If a Tree Falls, Does it Make an Impact?: Motif gets the scoop on the Community Players’ A Tree Falls In Brookline

David Crossley and Elizabeth Parent embrace in a nostalgic moment. Photo by Richard Griffin

The world premiere of A Tree Falls in Brookline, written by local playwright David W. Christner and directed by Richard Griffin, is a comedy you don’t want to miss. Considering the Community Players are celebrating their 100th year, these folks are no strangers to quality performances. Some of the faces change, some stick around for many productions. One thing is for sure—these folks know how to put on a play!

With this particular production, we see the main character, Cormac McIntyre—skillfully portrayed by David Crossley—released from the hospital after a fallen tree limb leaves him with amnesia. He awakens to an unfamiliar world in which he cannot recall who his true friends are, whether or not he is married, and where he should go from there. Dr. Alex Warner, portrayed by C. Richard Koster, appears to be a scatterbrain himself at the VA hospital emergency room. Enter Allison (Elizabeth Parent), who slowly helps him upright his shaken world as he weeds through the deceptions as well as the truths. Geoff White as Ripley Randolph and Camille Terilli as Gwendolyn Fairfax help create the chaos that also abounds.

Meet the Writer


World-renowned playwright David Christner may live in RI, but he’s a man of the globe. He was born in Sweetwater, Tennessee and raised in rural Oklahoma. He attended high school in Mountain View, a small farming community. Christner came to RI in 1966 to attend the Naval Officer Candidate School in Newport. After serving as a commissioned officer in Vietnam and two years ashore in Norfolk, VA, he attended grad school, then chose to settle here permanently.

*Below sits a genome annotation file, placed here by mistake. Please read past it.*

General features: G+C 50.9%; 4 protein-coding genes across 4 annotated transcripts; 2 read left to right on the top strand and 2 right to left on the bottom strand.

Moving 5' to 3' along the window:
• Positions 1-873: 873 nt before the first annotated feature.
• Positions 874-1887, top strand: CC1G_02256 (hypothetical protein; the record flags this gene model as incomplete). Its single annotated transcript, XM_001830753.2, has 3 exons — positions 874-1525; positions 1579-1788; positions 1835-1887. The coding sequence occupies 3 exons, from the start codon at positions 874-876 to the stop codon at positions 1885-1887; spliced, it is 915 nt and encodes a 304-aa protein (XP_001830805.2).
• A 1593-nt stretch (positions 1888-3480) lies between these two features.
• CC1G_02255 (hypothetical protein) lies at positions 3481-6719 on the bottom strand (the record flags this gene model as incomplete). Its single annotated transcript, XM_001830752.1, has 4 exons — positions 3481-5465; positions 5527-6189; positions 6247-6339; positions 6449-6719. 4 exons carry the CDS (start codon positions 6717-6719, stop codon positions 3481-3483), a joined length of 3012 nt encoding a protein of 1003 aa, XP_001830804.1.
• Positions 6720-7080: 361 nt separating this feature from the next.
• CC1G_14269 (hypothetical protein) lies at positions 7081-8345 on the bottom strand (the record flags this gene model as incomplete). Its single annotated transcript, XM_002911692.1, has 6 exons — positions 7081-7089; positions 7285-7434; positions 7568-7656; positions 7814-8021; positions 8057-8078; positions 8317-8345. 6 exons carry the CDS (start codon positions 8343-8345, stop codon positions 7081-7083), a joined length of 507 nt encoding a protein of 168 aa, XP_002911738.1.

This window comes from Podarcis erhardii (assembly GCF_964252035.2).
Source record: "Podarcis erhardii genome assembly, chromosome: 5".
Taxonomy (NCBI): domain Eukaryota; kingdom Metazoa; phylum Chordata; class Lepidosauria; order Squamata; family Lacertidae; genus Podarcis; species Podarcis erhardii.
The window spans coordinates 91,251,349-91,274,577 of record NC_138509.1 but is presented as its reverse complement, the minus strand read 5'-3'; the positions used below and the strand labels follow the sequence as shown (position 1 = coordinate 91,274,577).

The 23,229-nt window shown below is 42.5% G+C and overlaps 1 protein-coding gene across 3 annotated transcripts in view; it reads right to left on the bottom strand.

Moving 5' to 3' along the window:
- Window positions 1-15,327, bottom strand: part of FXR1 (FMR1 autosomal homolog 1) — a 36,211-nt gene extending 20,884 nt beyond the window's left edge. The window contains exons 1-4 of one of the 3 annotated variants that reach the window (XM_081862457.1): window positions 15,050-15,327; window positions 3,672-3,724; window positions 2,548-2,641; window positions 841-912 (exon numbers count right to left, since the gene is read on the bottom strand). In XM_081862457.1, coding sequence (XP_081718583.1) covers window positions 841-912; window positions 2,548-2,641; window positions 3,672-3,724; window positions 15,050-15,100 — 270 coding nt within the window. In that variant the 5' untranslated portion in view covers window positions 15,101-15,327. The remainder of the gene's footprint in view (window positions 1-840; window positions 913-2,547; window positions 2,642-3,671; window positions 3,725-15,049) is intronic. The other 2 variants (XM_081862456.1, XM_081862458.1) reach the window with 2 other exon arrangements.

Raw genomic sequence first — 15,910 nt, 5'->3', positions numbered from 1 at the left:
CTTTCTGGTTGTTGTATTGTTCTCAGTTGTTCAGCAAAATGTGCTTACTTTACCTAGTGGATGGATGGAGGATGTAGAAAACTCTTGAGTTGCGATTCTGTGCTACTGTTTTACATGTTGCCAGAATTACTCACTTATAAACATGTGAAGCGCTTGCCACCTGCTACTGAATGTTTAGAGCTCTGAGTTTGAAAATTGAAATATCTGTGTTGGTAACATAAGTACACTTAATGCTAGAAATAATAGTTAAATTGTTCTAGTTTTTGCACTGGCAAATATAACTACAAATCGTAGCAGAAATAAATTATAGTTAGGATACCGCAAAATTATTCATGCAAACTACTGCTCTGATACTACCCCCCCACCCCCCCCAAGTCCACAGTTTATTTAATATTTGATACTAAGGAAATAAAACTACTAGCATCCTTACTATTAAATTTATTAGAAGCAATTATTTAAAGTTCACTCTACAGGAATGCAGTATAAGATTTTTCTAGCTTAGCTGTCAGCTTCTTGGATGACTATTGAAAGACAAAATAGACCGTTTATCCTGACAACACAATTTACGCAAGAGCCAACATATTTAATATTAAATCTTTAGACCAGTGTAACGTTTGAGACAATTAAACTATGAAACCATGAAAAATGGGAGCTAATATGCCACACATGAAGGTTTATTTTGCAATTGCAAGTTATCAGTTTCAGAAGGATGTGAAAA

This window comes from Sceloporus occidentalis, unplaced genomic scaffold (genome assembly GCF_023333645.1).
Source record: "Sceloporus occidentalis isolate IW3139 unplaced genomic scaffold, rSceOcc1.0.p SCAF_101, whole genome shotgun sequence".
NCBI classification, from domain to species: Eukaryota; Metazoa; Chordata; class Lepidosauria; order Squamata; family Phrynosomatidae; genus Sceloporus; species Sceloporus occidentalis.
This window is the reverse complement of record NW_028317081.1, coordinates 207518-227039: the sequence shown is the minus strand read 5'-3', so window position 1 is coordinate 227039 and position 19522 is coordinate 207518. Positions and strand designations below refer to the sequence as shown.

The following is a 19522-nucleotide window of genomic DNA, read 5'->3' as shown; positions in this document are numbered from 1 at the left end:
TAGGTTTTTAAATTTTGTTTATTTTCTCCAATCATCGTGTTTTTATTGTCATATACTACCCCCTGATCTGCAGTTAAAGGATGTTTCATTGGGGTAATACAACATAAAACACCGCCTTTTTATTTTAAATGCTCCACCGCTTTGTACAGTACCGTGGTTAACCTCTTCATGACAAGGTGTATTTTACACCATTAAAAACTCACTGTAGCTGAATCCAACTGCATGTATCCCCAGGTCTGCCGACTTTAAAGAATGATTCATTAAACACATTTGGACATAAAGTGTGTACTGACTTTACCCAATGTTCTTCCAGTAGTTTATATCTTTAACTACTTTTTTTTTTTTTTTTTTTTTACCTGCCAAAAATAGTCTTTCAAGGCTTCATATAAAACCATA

Even though Christner has written four novels and ten screenplays, he still feels a bit apprehensive when his work goes public. “I’m at the point where I just want to go hide in a bar somewhere until it’s all over,” he says. “This happens every time a play opens. I have to do this! ‘Everyone is just going to hate it. Why do I put myself through this?’ I don’t know; I can’t seem to quit writing. I’ve tried, over and over. I just don’t seem to have what it takes to quit. I wrote a new play–The Old Man and the She–after Brookline, and now I have a new idea kicking around in my head for another play.” When asked if he would be present at the premiere he said, “Oh, I will be there! My wife insists that we go.” Linda was indeed there by his side.

“This play came out of the blue. For reasons unknown, I decided to read A Tree Grows in Brooklyn, which I had avoided doing during high school. Turns out, it was first published in 1943, the year I was born. The underlying theme of the novel is perseverance, represented symbiotically in the story by the Tree of Heaven surviving all kinds of abuse growing in Brooklyn, just as Francie in the novel had to do. 

“Once I finished the novel and switched the title, I was pretty sure I could write a play to fit the title. So, I thought what if a tree falls on some guy and he loses his memory. From there, the idea just took off. What if the guy was a writer? Okay, great! What writer? What writer do I know most about? Ole number one, that’s who. That way I don’t have to make anything up. This was the easiest play I ever wrote—three maybe four weeks from curtain rise to curtain fall, and it was a ton of fun.

“When I started, I didn’t even know if there was a golf course or VA hospital in Brookline, but just before COVID-19 started I was having dinner at a friend’s house and I met a guy who had grown up in Brookline. He told me that the Brookline Country Club—simply known as “The Club”– has a famous golf course and a VA hospital. I needed both for the play. And I learned just yesterday (Feb 15) the US Open Golf Tournament is being held at Brookline this year.”

Speculations on the cosmos, sex, war, religion, injustice, environmental exploitation, aging, women’s issues, the homeless, the colonial slave trade and capital punishment have formed the thematic content of the plays and novels Christner has written to date.  His plays have been produced in the US, Australia, Japan, Belgium, India, Ghana, Singapore, Italy, Russia and Canada. 

“All my plays have an important underlying theme, perseverance in this one. Although my plays deal with serious social issues, most of them are comedies because I think it is much easier for audiences to deal with hard realities when they are being entertained.”